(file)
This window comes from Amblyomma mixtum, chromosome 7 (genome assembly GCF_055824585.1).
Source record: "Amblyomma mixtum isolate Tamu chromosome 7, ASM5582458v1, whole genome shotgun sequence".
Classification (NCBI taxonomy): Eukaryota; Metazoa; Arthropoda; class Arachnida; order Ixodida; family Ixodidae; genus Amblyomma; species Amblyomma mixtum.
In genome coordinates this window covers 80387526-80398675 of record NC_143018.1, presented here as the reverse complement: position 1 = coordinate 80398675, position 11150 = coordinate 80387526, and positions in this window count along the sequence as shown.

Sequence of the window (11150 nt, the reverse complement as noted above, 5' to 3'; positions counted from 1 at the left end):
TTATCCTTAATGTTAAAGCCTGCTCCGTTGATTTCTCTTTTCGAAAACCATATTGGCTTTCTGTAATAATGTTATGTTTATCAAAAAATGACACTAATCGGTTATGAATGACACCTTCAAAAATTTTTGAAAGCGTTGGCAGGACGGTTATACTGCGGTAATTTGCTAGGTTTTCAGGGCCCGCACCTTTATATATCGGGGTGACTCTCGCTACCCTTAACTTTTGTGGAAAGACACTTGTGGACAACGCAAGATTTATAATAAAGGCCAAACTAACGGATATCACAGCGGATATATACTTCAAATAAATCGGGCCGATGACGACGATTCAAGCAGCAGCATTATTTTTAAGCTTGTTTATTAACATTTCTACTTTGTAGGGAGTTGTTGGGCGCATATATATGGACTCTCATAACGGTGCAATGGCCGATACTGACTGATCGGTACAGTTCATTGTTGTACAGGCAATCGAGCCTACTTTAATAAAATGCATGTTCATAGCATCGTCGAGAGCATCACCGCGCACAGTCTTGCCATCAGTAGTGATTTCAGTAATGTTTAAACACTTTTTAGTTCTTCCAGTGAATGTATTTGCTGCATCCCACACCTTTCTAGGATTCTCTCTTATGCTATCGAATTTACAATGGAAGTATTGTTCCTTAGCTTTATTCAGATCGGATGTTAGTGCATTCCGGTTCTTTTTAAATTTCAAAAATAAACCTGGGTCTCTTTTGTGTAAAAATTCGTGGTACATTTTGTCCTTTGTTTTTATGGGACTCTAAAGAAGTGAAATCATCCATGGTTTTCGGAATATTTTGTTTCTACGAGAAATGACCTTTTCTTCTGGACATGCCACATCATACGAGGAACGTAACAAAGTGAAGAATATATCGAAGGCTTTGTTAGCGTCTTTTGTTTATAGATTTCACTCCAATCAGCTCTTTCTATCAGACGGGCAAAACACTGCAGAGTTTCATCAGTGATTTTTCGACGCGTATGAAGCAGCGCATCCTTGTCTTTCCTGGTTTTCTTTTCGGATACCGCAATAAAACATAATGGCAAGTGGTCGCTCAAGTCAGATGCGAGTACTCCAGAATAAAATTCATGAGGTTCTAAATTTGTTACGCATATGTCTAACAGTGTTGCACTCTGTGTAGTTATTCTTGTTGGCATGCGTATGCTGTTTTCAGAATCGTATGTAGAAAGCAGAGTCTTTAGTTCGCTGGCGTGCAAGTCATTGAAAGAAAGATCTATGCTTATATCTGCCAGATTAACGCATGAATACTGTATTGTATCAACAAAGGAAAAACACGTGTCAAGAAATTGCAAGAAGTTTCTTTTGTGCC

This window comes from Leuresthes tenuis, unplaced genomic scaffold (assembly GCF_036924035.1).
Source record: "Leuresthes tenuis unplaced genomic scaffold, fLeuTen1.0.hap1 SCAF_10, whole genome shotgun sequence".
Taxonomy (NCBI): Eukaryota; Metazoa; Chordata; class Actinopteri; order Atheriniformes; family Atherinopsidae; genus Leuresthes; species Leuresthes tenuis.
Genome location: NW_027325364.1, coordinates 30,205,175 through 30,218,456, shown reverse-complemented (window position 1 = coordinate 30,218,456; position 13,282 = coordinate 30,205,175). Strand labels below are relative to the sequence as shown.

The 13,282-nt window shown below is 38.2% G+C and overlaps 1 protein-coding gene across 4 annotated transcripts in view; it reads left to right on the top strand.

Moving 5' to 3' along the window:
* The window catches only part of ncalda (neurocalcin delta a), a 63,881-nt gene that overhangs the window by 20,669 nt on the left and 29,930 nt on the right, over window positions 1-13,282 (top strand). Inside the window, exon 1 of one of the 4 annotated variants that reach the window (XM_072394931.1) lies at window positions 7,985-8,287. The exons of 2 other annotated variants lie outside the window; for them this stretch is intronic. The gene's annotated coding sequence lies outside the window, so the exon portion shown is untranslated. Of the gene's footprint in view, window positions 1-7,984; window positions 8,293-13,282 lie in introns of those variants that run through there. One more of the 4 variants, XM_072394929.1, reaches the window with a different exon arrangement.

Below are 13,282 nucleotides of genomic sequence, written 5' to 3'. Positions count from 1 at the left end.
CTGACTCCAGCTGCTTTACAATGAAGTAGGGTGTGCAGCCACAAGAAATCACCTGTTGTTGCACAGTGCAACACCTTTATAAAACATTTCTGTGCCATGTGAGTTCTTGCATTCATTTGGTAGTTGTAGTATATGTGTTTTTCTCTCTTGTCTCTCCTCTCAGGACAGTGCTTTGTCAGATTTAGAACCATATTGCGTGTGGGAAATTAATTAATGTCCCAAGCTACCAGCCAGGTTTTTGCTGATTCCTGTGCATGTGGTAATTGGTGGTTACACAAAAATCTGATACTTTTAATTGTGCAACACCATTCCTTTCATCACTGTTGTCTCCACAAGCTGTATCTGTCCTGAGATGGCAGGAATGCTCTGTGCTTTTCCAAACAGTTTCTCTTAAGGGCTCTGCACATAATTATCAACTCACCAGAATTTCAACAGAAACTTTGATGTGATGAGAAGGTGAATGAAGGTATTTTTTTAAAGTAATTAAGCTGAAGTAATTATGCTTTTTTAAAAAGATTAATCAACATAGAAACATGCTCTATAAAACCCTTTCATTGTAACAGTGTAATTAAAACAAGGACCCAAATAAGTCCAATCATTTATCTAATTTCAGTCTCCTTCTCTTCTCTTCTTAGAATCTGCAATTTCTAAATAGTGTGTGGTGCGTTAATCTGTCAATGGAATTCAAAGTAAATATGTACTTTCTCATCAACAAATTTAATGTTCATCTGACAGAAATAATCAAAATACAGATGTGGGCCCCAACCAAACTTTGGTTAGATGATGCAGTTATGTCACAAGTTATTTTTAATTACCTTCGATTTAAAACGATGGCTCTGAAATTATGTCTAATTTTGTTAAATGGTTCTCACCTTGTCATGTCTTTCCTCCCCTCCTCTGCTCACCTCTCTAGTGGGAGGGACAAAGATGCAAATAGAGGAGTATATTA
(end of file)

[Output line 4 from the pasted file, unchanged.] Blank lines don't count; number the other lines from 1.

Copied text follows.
In genome coordinates this window covers 80387526-80398675 of record NC_143018.1, presented here as the reverse complement: position 1 = coordinate 80398675, position 11150 = coordinate 80387526, and positions in this window count along the sequence as shown.